“Knowledge is of no value unless you put it into practice.” – Anton Chekhov
Developing a position marketing strategy is determining exactly what “positioning” is and why it is important. According to Wikipedia, positioning is the process by which marketers try to create an image or identity in the minds of their target markets for its product, brand, or organization. It is the relative competitive comparison that a company occupies in a given market as perceived by the target market.
Position is the customer’s overall perception of a business, including its products and services. Position is what is in the mindset of the customer. If your positioning takes full advantage of the customer’s perceptions and this positioning is communicated effectively, it will set you apart from the competition and establish a solid first link in the purchase decision chain, also known as the awareness link. The awareness link shapes your relationship, and often the real purchase is made by the unconscious mind on the basis of awareness – long before the actual sales transaction is completed.
Having good positioning makes for favorable awareness and sets you up for success right from the start. Position can be very tricky in that in some ways it is under your control, yet in others it is not. To the extent that the customer may already have perceptions about your business, industry, products, and services, those perceptions already are your position. Identify these perceptions because you can change your positioning strategy if the perceptions are not what you anticipated. As a result, changing customer perceptions – with effective communications through your company’s sensory package – can influence behavior that is consistent with the image you are trying to project to your customers.
Positioning has to be genuine. It MUST be consistent with the reality of your business and it has to be consistent with the perceptions of the target markets or it will not be credible or believed. Positioning, based on false claims or a misunderstanding of target markets, is a liability to your company. It can turn away prospective customers and weaken relationships with existing customers.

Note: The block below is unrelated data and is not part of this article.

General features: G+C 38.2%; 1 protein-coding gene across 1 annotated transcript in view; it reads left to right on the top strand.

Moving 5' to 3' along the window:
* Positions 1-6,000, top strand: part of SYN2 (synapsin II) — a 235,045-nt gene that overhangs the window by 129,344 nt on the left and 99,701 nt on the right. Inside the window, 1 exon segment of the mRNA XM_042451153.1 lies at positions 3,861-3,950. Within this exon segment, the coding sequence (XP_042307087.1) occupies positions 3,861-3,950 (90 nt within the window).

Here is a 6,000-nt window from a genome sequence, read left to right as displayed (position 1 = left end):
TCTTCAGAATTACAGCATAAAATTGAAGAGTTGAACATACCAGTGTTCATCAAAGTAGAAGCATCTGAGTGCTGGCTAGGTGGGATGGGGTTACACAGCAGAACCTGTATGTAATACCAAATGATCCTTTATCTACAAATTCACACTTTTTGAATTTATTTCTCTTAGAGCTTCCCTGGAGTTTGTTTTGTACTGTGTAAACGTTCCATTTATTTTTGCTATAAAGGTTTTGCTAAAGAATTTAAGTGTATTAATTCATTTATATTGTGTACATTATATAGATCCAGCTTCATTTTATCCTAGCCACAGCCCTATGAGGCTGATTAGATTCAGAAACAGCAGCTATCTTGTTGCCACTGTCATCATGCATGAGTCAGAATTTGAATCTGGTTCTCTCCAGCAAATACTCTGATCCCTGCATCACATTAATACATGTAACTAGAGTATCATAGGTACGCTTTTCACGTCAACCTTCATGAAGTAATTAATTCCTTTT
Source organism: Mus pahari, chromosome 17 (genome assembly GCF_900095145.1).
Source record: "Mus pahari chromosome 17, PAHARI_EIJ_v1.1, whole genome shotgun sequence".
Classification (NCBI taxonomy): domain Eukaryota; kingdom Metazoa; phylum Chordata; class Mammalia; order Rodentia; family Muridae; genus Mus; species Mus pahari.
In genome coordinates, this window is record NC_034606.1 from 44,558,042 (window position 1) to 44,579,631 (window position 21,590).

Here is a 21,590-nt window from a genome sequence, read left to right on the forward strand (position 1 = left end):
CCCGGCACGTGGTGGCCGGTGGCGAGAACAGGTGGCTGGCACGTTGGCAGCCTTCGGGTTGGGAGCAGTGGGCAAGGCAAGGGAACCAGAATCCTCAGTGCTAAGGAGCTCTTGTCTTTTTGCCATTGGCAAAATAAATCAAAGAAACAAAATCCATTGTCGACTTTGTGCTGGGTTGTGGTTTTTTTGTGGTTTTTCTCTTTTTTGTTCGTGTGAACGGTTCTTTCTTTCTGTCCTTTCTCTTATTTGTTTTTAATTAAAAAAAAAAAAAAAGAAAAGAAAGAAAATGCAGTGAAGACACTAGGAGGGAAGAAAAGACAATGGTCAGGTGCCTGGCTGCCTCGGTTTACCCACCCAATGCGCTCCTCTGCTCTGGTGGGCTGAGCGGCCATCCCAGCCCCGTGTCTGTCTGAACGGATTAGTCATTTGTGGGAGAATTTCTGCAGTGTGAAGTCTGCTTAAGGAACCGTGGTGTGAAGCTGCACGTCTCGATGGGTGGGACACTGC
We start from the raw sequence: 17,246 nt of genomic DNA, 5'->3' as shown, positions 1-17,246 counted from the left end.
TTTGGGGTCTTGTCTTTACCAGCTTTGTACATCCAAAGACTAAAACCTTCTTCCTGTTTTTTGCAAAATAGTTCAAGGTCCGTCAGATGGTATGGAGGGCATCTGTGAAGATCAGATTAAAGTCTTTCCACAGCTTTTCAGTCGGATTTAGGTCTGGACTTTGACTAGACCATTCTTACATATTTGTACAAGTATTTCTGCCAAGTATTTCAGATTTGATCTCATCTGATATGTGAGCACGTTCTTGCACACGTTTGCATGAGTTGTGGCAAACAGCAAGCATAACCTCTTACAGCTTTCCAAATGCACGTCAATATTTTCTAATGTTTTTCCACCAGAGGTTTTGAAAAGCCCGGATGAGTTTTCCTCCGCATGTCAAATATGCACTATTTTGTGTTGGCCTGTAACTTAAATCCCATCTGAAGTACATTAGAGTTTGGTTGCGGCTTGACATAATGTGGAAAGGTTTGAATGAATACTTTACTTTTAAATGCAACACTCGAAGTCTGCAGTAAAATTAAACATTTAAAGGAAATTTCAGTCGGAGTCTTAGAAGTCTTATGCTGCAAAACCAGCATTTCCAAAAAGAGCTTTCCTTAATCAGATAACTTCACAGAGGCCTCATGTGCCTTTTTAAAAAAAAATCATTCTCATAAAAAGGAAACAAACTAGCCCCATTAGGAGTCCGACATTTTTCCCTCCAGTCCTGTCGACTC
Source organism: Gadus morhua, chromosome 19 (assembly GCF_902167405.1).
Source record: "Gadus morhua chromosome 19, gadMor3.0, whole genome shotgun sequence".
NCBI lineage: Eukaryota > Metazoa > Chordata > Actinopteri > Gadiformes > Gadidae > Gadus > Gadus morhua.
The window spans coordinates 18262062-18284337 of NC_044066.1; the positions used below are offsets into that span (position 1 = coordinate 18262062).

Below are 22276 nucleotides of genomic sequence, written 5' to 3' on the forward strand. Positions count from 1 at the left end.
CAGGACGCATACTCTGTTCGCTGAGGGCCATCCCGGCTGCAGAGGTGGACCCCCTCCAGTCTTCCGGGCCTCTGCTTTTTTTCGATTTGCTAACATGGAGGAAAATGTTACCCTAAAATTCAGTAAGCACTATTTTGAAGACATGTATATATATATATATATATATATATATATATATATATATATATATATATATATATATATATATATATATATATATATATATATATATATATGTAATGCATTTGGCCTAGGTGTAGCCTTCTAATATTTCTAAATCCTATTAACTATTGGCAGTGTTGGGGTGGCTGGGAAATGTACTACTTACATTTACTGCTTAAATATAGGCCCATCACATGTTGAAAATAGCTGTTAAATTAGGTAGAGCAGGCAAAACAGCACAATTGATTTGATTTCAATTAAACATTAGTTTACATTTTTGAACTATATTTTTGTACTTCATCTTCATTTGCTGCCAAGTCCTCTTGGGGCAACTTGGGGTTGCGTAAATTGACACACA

Differentiation is simply more than just being different from the competition. It is critical to be preferentially differentiated, which is why it is important to be positioning your company in target markets. Being able to identify how your product or service is different is one of the factors that will make or break a business. It is because being different AND being able to communicate that difference successfully will secure a welcome niche in the marketplace for your business.
To create a differentiation that will not be imitated, think beyond the core benefits of your business. The companies that have succeeded in maintaining their differentiation over the years, and which weren’t intimidated, are those that innovated qualities beyond the core benefits of their market. Be the innovator of qualities; think ahead and look outside the forest.
There is a systematic process for developing an effective positioning for an overall business. It is a step-by-step process, but it is not automatic and does not happen overnight. It requires careful thinking and insight from the inside of a business to position for the outside perception of a business.
It requires that you know your target markets. It takes time, but with proper understanding of target markets, you can put a foundation in place for building a positioning strategy that will draw the targeted customers to you. EXHIB-IT! has been working on its positioning strategy for the last several years after a competitor moved very close to our location we occupied for many years.
We took for granted that one of our competitors was across town and knew our locations were on opposite sides of town. We focused on position strategy, which allowed us to grow 122 percent over a two-and-a-half-year period. It was not an easy process in the beginning, but once we identified our target markets, along with our secondary “flanker markets,” it made it easy for us to have a position strategy.
To create an effective positioning strategy, the first step is to determine the general classification of the products and services offered. They can be classified into (1) a true product, (2) a commodity, or (3) a brand. Think about what you sell, which category it falls into, and how that affects your position in the mind of the prospect or customer.
Many companies confuse a solid marketing strategy with pure tactics, also known as a “brand juice.” The key ingredients in brand juice creation are to visually identify with clever taglines and a creative “essence” advertising package through your sensory package, but they are only supporting elements. To be effective, such supporting elements must be part of a more comprehensive plan.
Next, put in place a “brand juice” creation by putting into play your relative standing in the market and then decide to either reinforce your current relative standing or change it. This includes how the market sees your company compared to the competition.